1. Bradley County Sheriff’s Office
Bradley County Sheriff’s Office is not a suable entity within the meaning of 42 U.S.C. § 1983. Monell v. Department of Social Services, 436 U.S. 658, 688-90 (1978); see, e.g., Matthews v. Jones, 35 F.3d 1046, 1049 (6th Cir. 1994) (a police department is not an entity which can be sued under § 1983), Smith v. Ritter, No. 1:12-CV-417, 2013 WL 3753984, at *4 (E.D. Tenn., July 15, 2013), Ambrose v. Knight, No. 3:13-CV-376, 2013 WL 3430840, at *1 (E.D. Tenn. July 8, 2013), Banner v. Hamblen County Sheriff’s Department, No. 2:09-CV-122, 2012 WL 1565385, at *2 (E.D. Tenn. April 30, 2012; Johnson v. Anderson, No. 2:07-CV-161, 2008 WL 4093352, at *3 (E.D. Tenn. August 28, 2008); Vega v. Harville, No. 3:07-CV-287, 2008 WL 1840742, at *2 (E.D. Tenn. April 23, 2008); Maroney v. Ward, No. 3:08-CV-38, 2008 WL 509532, at *1 (E.D. Tenn. February 22, 2008). Accordingly, any allegations against Bradley County Sheriff’s Office fail to state a claim upon which relief may be granted and Bradley County Sheriff’s Office is therefore DISMISSED from this lawsuit.
2. Denial of Medical Care
While the complaint contains no direct factual assertions involving Quality Correctional Health Care or Dr. Bates, construing the complaint liberally, plaintiff appears to allege that these defendants have failed to provide him with proper medical care. A prison authority’s deliberate indifference to an inmate’s serious medical needs violates the Eighth Amendment. Estelle v. Gamble, 429 U.S. 97 (1976). Prison medical personnel or officials may be deliberately indifferent to a prisoner's serious medical needs “in their response to a prisoner’s needs” or by “interfer[ing] with treatment once prescribed.” Estelle, 429 U.S. at 104–5. Also, “a prisoner who suffers pain needlessly when relief is readily available has a cause of action against those whose deliberate indifference is the cause of his suffering.” See Berryman v. Rieger, 150 F.3d 561, 566 (6th Cir. 1998) (citing Boretti v. Wiscomb, 930 F.2d 1150, 1154–55 (6th Cir.1991)); see also Estelle, 429 U.S. at 103 (“[T]he denial of medical care may result in pain and suffering which no one suggests would serve any penological purpose”).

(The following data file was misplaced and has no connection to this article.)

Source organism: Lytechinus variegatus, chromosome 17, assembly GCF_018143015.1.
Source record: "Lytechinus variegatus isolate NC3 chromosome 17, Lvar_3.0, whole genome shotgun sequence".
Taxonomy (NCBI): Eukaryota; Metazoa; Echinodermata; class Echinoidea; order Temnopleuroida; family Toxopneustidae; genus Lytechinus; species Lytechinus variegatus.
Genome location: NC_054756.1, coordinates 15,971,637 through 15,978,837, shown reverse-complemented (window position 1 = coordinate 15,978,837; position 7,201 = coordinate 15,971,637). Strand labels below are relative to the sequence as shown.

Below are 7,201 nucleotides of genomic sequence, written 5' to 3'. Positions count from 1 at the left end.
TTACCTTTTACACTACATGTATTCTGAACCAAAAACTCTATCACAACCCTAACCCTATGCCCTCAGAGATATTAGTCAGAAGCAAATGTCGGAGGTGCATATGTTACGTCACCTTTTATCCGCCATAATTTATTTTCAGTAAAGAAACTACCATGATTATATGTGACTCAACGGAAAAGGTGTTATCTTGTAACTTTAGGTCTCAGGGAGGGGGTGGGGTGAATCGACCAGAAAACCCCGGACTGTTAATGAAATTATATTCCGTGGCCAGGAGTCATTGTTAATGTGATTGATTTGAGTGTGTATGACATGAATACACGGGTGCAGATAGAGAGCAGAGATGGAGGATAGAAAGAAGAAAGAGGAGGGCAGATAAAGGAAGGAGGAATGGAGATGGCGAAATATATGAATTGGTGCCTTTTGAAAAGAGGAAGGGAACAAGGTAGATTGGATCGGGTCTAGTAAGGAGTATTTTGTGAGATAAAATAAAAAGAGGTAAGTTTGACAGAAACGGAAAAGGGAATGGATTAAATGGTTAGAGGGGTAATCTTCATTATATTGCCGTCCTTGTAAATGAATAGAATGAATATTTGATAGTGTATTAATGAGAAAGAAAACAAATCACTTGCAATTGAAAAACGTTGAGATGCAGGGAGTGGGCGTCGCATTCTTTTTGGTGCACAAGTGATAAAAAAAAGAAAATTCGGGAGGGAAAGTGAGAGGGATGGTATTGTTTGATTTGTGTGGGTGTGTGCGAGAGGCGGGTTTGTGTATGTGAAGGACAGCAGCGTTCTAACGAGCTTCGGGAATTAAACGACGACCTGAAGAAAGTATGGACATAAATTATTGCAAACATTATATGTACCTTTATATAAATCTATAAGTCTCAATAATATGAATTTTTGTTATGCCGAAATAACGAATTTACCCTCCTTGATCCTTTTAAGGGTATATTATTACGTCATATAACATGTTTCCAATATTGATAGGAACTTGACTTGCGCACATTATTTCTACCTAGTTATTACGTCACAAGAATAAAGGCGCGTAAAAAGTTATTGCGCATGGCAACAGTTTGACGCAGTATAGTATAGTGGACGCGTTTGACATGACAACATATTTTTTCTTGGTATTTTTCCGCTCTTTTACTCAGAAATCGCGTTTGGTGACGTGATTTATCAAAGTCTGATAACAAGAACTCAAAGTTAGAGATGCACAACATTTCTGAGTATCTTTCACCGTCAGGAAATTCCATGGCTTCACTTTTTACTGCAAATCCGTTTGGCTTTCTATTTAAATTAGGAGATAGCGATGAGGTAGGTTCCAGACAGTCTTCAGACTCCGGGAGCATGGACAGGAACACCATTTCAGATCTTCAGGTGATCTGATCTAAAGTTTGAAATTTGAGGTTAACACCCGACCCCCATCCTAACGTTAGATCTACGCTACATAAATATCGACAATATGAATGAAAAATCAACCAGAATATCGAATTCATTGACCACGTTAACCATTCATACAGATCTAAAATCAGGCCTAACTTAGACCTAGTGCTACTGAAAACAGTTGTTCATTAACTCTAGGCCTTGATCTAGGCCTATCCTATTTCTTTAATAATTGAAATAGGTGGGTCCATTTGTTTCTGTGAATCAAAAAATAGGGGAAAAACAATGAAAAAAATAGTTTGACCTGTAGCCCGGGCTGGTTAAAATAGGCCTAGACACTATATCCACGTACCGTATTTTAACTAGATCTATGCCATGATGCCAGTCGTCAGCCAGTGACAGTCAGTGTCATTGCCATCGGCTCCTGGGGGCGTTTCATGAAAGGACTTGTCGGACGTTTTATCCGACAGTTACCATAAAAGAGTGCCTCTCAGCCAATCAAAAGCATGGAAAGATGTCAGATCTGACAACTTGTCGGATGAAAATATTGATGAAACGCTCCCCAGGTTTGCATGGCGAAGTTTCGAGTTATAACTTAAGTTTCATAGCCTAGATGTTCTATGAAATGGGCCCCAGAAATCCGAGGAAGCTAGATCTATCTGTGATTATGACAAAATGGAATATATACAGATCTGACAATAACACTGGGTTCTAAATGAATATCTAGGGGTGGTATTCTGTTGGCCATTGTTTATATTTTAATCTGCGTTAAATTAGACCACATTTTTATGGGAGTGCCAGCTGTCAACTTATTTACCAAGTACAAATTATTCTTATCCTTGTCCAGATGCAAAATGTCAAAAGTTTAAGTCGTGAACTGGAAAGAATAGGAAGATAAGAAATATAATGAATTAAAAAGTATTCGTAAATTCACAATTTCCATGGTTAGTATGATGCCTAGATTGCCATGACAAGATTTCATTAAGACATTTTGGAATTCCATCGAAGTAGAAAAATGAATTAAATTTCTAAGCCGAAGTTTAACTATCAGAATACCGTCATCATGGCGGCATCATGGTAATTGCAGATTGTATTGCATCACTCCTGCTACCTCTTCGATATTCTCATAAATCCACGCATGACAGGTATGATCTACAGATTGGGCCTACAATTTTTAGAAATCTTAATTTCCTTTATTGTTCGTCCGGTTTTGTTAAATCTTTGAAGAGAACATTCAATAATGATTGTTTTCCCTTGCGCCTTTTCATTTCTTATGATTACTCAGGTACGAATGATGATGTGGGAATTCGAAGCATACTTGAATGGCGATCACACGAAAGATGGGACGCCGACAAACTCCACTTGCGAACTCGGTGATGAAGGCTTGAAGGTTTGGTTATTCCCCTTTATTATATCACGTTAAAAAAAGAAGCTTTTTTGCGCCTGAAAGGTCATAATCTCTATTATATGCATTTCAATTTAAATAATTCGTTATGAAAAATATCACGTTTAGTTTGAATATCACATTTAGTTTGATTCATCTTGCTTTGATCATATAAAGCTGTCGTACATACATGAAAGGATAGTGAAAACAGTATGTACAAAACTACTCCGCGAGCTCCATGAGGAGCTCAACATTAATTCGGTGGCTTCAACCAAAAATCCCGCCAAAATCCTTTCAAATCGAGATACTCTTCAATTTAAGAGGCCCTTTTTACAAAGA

Where a prisoner receives some medical care and the dispute is over its adequacy, however, “federal courts are generally reluctant to second guess medical judgments and to constitutionalize claims which sound in tort law.” Westlake v. Lucas, 537 F.2d 857, 860 n. 5 (6th Cir. 1976). By the same token, a difference of opinion between medical care providers as to appropriate treatment for an inmate’s ailment does not present a constitutional controversy. Estelle, 429 U.S. at 105–6; see also Keeper v. King, 130 F.3d 1309, 1314 (8th Cir.1997) (finding that a disagreement between prison physician and physician who originally prescribed medications is not of constitutional magnitude).
Plaintiff does not allege that he has been denied medical treatment at the jail. Rather, plaintiff alleges that, despite multiple medical visits and a skin graft, medical personnel have not yet cured his rash, and have denied plaintiff’s request for blood work. Based on these allegations, it is clear that plaintiff disagrees with the course of medical treatment provided to him at the jail, for which he attempts to hold these defendants liable under § 1983. Plaintiff’s disagreement with his course of medical treatment does not establish a denial of ...